Over the course of the last several years, Metro has become increasingly focused on new construction of rail and highway megaprojects, sometimes even to the exclusion of other priorities, like improving the quality of service for existing transit riders.
We do not yet know what Metro’s budget for 2021 will look like. Metro has decided to delay adoption of a new budget until September and operate for the first quarter of the new year using continuing resolutions. Since March, the financial environment has changed dramatically between Metro’s last budget and the one that is currently being developed. And the Covid recession is still in its early days.
But even with all the unknowns, one thing can be said with certainty: Metro’s riders need Metro to focus its energy on building a more resilient and equitable transportation system. Rather than pursuing new megaprojects that have grown more difficult to manage and complete during the period of the current pandemic, Metro should be turning its attention to projects like the recent rollout of a small network of bus-only lanes in downtown Los Angeles. Such projects can be rolled out rapidly, cheaply, and without requiring a huge concentration of workers in one location.
Similarly, the NextGen Bus plan should be looked at for accelerated financing. The product of several years of study, NextGen produced an ambitious scope of change for how bus service should look in this region, including frequent service all day across LA’s most congested corridors. However, a full build out of the plan has a total cost in the billions and, as yet, no clear funding path to get it to completion.
For years now, Metro’s priorities have been dominated by the still far-off prospect of the 2028 Olympic Games. Less than a year following the passage of Measure M, Metro Chair Eric Garcetti proposed the Twenty Eight by ‘28 initiative, which sought to complete about 70% of the projects in the Measure M expenditure plan in the first decade of the new sales tax.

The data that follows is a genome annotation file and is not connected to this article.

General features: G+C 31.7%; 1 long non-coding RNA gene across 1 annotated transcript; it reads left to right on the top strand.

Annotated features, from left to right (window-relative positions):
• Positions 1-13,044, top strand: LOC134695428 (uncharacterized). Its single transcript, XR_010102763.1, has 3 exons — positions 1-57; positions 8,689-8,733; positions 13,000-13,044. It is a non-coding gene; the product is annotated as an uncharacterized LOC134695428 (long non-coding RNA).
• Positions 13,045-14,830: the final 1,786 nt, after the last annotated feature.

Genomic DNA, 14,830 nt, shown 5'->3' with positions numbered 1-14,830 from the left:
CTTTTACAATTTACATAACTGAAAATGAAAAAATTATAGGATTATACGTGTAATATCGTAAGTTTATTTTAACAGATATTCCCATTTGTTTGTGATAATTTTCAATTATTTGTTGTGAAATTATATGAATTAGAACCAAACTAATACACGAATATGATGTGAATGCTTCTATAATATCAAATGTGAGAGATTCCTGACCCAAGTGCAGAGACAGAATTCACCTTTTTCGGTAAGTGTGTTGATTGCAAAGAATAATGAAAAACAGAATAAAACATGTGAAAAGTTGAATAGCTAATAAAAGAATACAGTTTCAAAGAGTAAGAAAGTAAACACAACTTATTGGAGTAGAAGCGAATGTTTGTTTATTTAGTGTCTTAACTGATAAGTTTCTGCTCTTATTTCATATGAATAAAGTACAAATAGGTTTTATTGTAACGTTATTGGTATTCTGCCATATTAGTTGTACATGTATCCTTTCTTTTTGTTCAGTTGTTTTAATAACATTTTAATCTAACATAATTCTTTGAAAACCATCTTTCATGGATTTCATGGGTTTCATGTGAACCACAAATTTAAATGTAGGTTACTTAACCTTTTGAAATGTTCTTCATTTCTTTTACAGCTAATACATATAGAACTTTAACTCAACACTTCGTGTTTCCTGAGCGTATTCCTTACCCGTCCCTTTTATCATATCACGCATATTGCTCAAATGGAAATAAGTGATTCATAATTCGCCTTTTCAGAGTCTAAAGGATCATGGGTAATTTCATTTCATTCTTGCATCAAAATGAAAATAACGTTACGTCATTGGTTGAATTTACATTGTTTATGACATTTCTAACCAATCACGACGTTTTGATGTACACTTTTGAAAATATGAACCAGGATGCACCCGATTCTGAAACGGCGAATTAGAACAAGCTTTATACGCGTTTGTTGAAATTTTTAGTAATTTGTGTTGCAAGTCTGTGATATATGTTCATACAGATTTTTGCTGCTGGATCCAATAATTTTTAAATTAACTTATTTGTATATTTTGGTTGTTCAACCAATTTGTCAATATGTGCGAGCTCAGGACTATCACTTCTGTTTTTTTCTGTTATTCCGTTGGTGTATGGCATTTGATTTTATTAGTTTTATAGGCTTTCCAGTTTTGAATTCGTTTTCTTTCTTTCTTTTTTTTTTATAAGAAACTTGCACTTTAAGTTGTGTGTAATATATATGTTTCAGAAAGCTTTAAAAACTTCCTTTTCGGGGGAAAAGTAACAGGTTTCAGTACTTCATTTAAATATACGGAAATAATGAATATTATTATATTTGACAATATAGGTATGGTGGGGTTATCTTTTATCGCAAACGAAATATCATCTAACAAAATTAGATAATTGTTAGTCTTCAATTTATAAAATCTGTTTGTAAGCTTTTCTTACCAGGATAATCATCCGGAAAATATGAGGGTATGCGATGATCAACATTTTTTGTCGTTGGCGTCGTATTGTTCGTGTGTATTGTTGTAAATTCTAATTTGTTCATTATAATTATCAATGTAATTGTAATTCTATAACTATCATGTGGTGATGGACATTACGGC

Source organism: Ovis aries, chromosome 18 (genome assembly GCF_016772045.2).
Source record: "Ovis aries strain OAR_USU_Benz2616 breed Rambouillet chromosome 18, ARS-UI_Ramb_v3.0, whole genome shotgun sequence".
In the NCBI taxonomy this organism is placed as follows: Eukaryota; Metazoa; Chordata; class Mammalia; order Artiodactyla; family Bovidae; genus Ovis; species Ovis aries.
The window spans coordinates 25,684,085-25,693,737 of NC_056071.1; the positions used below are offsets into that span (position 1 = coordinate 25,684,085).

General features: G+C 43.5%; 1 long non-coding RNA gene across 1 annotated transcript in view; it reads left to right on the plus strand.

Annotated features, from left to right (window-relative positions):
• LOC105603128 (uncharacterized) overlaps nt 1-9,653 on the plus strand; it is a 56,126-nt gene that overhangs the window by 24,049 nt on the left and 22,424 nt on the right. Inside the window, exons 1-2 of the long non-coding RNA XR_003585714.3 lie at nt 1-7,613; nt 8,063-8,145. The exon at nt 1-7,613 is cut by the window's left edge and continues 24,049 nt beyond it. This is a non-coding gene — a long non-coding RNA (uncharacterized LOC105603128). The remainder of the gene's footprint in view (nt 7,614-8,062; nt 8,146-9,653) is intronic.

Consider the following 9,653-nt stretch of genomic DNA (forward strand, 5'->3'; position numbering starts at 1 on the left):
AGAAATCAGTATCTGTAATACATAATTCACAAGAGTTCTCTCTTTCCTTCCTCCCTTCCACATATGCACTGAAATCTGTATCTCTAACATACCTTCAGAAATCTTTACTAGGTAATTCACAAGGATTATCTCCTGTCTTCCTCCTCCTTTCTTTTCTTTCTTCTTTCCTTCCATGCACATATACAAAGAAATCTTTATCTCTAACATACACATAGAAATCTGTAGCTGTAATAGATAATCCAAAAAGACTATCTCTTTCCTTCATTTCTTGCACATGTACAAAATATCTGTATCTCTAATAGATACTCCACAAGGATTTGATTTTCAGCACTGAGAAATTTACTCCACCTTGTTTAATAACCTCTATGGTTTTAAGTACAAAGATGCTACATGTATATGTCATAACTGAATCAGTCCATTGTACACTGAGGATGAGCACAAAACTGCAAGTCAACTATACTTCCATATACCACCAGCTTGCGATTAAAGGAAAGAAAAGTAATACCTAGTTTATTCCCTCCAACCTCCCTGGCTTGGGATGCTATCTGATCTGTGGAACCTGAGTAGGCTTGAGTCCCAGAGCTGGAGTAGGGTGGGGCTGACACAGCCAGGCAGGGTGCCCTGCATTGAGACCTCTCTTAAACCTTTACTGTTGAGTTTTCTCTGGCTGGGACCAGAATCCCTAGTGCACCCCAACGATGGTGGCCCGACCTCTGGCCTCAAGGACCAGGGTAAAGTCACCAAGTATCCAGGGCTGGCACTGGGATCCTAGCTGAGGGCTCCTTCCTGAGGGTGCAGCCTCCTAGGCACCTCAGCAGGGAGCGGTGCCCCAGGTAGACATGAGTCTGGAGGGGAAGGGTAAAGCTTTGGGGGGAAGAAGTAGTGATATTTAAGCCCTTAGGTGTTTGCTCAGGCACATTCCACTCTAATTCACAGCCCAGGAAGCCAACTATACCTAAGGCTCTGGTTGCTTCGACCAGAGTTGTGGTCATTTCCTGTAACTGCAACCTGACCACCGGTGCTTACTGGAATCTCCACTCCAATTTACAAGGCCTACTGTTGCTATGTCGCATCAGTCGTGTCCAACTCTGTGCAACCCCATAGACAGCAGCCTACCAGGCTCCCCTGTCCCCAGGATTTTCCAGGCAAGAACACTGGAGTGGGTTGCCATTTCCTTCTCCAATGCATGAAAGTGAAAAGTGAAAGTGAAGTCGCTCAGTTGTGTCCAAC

The focus on the Olympics and other planned megaevents – the Super Bowl in 2022, the World Cup in 2026 – has been a constant in Metro’s planning, from the decision to begin construction on the Centinela grade separation for the Crenshaw line to the Vision 2028 strategic plan.
While we don’t have a detailed picture of the future of Metro’s finances, we can expect financial pain in the short term. Mayor Garcetti recently said that Metro has a $1 billion budget shortfall. Additionally, we can expect that more and more Angelenos will return to the transit system as California continues its piecemeal reopening of the economy. Ridership on Metro is now back up to 525,000 daily rides after falling to 365,000 when closures were at their most strict.
Even more than usual during the pandemic, the bus has been the workhorse of the regional transportation network. During the early days of the safer at home orders, the ratio of bus riders to rail riders actually increased to 3.5 bus riders for every rail rider. This represents a long-held truth in who relies on transit in the LA Region, that rail riders are more likely to be riders of choice, more likely to work in office environments, and more likely to have the opportunity to work remotely. On the bus network, several corridors, particularly in South Los Angeles, experienced much less reduction in ridership than elsewhere, as a concentration of working class riders had no choice but to continue with the daily routine of their lives.
If we extend this out to the present, we can see we’re on a dangerous trajectory. As our region struggles with its reopening, we know that bus ridership did not fall as far as it did in other major American cities and we know that it is rising faster. The white collar workers who have had the benefit of sheltering in their homes will likely continue to be able to do so. In the meantime, more and more essential workers who ride the bus will be coerced to return to dangerous working conditions.
Metro has sought to keep buses from becoming crowded by adding back service in anticipation of growing ridership. But anecdotal evidence suggests buses and bus stops are still experiencing dangerous levels of crowding throughout daily operations (to date, Metro has not shared much official data on the crowding situation on its vehicles). Without a significant increase in bus service, that trend will continue, with buses increasingly serving as places where riders risk being unable to socially distance from passengers who are potentially carrying Covid. The implications are clear: Metro would not expect transit riders of choice to accept those conditions, and they should not be forcing those conditions on riders who depend on their service to make their way around town.